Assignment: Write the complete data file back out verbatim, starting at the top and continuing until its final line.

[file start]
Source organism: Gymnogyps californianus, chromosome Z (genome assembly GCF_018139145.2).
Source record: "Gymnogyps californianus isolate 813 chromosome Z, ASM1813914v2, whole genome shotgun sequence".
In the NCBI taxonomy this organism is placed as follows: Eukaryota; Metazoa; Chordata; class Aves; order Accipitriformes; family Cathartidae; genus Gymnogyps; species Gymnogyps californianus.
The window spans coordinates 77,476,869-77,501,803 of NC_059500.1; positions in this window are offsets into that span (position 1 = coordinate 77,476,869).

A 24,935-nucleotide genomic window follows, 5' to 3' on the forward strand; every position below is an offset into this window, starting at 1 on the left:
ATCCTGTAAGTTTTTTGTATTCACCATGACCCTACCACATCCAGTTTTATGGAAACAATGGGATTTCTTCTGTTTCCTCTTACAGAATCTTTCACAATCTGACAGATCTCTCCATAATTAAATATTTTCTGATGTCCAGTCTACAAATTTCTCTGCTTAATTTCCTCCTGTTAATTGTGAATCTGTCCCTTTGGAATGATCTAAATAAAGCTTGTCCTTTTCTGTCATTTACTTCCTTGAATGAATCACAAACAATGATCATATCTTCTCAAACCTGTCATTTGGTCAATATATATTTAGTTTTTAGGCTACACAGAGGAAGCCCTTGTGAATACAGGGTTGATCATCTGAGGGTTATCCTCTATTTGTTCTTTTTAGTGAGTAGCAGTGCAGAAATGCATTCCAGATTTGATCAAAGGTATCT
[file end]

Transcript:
Source organism: Gymnogyps californianus, chromosome Z (genome assembly GCF_018139145.2).
Source record: "Gymnogyps californianus isolate 813 chromosome Z, ASM1813914v2, whole genome shotgun sequence".
In the NCBI taxonomy this organism is placed as follows: Eukaryota; Metazoa; Chordata; class Aves; order Accipitriformes; family Cathartidae; genus Gymnogyps; species Gymnogyps californianus.
The window spans coordinates 77,476,869-77,501,803 of NC_059500.1; positions in this window are offsets into that span (position 1 = coordinate 77,476,869).

A 24,935-nucleotide genomic window follows, 5' to 3' on the forward strand; every position below is an offset into this window, starting at 1 on the left:
ATCCTGTAAGTTTTTTGTATTCACCATGACCCTACCACATCCAGTTTTATGGAAACAATGGGATTTCTTCTGTTTCCTCTTACAGAATCTTTCACAATCTGACAGATCTCTCCATAATTAAATATTTTCTGATGTCCAGTCTACAAATTTCTCTGCTTAATTTCCTCCTGTTAATTGTGAATCTGTCCCTTTGGAATGATCTAAATAAAGCTTGTCCTTTTCTGTCATTTACTTCCTTGAATGAATCACAAACAATGATCATATCTTCTCAAACCTGTCATTTGGTCAATATATATTTAGTTTTTAGGCTACACAGAGGAAGCCCTTGTGAATACAGGGTTGATCATCTGAGGGTTATCCTCTATTTGTTCTTTTTAGTGAGTAGCAGTGCAGAAATGCATTCCAGATTTGATCAAAGGTATCT